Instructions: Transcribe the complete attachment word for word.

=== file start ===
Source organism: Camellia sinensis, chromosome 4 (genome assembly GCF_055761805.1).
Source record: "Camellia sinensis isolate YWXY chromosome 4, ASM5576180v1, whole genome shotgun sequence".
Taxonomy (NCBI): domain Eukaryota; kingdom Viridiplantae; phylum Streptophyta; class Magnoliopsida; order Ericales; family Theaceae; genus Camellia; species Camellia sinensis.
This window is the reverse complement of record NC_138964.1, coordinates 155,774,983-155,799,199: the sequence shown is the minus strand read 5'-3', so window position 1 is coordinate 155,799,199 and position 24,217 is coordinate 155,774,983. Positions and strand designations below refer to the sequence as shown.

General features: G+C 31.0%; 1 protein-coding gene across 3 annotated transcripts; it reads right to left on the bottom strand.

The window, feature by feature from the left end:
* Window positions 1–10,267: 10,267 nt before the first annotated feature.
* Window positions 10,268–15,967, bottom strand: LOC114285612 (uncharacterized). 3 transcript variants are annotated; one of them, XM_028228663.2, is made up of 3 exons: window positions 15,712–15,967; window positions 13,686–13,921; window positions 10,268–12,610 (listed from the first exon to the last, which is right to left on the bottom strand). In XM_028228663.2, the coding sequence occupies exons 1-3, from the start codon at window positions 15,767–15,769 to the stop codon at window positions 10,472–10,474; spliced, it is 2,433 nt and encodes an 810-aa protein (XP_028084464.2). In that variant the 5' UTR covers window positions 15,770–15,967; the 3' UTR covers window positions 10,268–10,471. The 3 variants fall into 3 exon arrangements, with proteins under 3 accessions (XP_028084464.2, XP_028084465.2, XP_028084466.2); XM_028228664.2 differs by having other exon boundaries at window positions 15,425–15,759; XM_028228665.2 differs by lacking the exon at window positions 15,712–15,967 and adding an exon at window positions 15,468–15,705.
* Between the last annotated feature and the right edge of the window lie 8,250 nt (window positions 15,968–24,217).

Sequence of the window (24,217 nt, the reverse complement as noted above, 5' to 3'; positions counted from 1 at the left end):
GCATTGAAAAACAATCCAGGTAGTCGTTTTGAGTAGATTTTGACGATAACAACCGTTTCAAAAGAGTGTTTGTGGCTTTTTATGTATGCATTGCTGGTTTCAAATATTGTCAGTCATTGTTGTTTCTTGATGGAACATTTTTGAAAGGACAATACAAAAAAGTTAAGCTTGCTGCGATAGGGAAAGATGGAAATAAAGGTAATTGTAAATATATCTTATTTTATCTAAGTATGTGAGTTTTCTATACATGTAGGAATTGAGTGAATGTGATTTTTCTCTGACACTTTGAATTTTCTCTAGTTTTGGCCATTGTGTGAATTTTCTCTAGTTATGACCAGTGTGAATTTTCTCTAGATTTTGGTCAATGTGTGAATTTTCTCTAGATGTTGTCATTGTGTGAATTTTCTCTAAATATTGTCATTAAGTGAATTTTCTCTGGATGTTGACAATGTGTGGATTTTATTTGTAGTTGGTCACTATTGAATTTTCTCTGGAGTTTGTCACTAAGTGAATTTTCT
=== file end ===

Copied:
Source organism: Camellia sinensis, chromosome 4 (genome assembly GCF_055761805.1).
Source record: "Camellia sinensis isolate YWXY chromosome 4, ASM5576180v1, whole genome shotgun sequence".
Taxonomy (NCBI): domain Eukaryota; kingdom Viridiplantae; phylum Streptophyta; class Magnoliopsida; order Ericales; family Theaceae; genus Camellia; species Camellia sinensis.
This window is the reverse complement of record NC_138964.1, coordinates 155,774,983-155,799,199: the sequence shown is the minus strand read 5'-3', so window position 1 is coordinate 155,799,199 and position 24,217 is coordinate 155,774,983. Positions and strand designations below refer to the sequence as shown.

General features: G+C 31.0%; 1 protein-coding gene across 3 annotated transcripts; it reads right to left on the bottom strand.

The window, feature by feature from the left end:
* Window positions 1–10,267: 10,267 nt before the first annotated feature.
* Window positions 10,268–15,967, bottom strand: LOC114285612 (uncharacterized). 3 transcript variants are annotated; one of them, XM_028228663.2, is made up of 3 exons: window positions 15,712–15,967; window positions 13,686–13,921; window positions 10,268–12,610 (listed from the first exon to the last, which is right to left on the bottom strand). In XM_028228663.2, the coding sequence occupies exons 1-3, from the start codon at window positions 15,767–15,769 to the stop codon at window positions 10,472–10,474; spliced, it is 2,433 nt and encodes an 810-aa protein (XP_028084464.2). In that variant the 5' UTR covers window positions 15,770–15,967; the 3' UTR covers window positions 10,268–10,471. The 3 variants fall into 3 exon arrangements, with proteins under 3 accessions (XP_028084464.2, XP_028084465.2, XP_028084466.2); XM_028228664.2 differs by having other exon boundaries at window positions 15,425–15,759; XM_028228665.2 differs by lacking the exon at window positions 15,712–15,967 and adding an exon at window positions 15,468–15,705.
* Between the last annotated feature and the right edge of the window lie 8,250 nt (window positions 15,968–24,217).

Sequence of the window (24,217 nt, the reverse complement as noted above, 5' to 3'; positions counted from 1 at the left end):
GCATTGAAAAACAATCCAGGTAGTCGTTTTGAGTAGATTTTGACGATAACAACCGTTTCAAAAGAGTGTTTGTGGCTTTTTATGTATGCATTGCTGGTTTCAAATATTGTCAGTCATTGTTGTTTCTTGATGGAACATTTTTGAAAGGACAATACAAAAAAGTTAAGCTTGCTGCGATAGGGAAAGATGGAAATAAAGGTAATTGTAAATATATCTTATTTTATCTAAGTATGTGAGTTTTCTATACATGTAGGAATTGAGTGAATGTGATTTTTCTCTGACACTTTGAATTTTCTCTAGTTTTGGCCATTGTGTGAATTTTCTCTAGTTATGACCAGTGTGAATTTTCTCTAGATTTTGGTCAATGTGTGAATTTTCTCTAGATGTTGTCATTGTGTGAATTTTCTCTAAATATTGTCATTAAGTGAATTTTCTCTGGATGTTGACAATGTGTGGATTTTATTTGTAGTTGGTCACTATTGAATTTTCTCTGGAGTTTGTCACTAAGTGAATTTTCT